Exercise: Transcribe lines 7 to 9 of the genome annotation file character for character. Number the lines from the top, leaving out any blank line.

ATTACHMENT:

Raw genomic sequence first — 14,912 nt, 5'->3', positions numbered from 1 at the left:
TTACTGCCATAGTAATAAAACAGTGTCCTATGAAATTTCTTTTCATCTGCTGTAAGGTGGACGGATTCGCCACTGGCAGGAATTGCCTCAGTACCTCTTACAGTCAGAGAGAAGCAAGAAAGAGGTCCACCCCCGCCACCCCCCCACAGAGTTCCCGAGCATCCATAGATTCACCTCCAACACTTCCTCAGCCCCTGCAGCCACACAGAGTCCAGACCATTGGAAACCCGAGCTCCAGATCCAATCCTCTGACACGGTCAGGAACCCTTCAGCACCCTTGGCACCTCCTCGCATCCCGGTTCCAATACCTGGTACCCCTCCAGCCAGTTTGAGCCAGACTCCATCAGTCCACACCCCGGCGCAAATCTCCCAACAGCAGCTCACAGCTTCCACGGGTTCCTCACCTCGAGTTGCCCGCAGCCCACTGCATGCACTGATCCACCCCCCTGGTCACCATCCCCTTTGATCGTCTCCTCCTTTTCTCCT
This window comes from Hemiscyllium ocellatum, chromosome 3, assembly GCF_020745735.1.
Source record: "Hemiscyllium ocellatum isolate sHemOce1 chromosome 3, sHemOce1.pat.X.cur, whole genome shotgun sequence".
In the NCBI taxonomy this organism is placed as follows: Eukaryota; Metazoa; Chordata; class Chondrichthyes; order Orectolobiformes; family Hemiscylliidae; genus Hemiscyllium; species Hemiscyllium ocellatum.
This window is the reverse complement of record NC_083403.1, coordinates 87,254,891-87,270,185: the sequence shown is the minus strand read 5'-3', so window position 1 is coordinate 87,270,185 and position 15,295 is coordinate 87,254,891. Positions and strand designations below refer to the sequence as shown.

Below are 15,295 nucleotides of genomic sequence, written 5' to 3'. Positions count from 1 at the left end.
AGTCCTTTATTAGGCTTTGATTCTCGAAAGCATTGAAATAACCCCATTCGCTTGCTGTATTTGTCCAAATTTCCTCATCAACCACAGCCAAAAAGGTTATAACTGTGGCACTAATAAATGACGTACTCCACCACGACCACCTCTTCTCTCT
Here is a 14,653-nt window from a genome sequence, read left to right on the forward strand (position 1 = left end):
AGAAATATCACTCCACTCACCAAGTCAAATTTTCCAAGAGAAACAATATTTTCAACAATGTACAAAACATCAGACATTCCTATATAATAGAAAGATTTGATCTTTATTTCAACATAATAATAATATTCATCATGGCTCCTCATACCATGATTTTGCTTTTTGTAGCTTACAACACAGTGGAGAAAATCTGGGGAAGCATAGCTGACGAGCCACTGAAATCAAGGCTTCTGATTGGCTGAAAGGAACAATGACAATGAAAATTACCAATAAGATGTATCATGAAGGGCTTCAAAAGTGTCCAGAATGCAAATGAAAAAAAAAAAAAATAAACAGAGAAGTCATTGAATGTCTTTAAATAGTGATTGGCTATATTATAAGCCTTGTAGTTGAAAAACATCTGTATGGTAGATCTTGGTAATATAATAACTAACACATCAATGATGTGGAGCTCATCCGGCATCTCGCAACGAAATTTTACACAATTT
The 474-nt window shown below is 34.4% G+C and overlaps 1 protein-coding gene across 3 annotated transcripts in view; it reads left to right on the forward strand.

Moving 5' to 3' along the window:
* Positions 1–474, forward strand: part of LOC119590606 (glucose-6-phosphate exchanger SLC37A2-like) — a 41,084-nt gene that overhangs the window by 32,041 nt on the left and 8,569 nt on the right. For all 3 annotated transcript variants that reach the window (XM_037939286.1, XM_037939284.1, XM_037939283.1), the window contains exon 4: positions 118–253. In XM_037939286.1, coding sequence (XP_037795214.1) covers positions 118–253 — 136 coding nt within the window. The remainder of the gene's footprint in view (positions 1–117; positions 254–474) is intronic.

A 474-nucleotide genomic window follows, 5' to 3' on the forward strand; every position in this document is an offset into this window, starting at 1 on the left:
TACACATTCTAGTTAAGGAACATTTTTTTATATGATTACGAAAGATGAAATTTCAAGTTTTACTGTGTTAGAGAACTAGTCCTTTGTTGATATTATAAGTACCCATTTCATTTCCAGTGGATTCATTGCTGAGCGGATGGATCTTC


Below are 15,295 nucleotides of genomic sequence, written 5' to 3'. Positions count from 1 at the left end.
AGTCCTTTATTAGGCTTTGATTCTCGAAAGCATTGAAATAACCCCATTCGCTTGCTGTATTTGTCCAAATTTCCTCATCAACCACAGCCAAAAAGGTTATAACTGTGGCACTAATAAATGACGTACTCCACCACGACCACCTCTTCTCTCT
Here is a 14,653-nt window from a genome sequence, read left to right on the forward strand (position 1 = left end):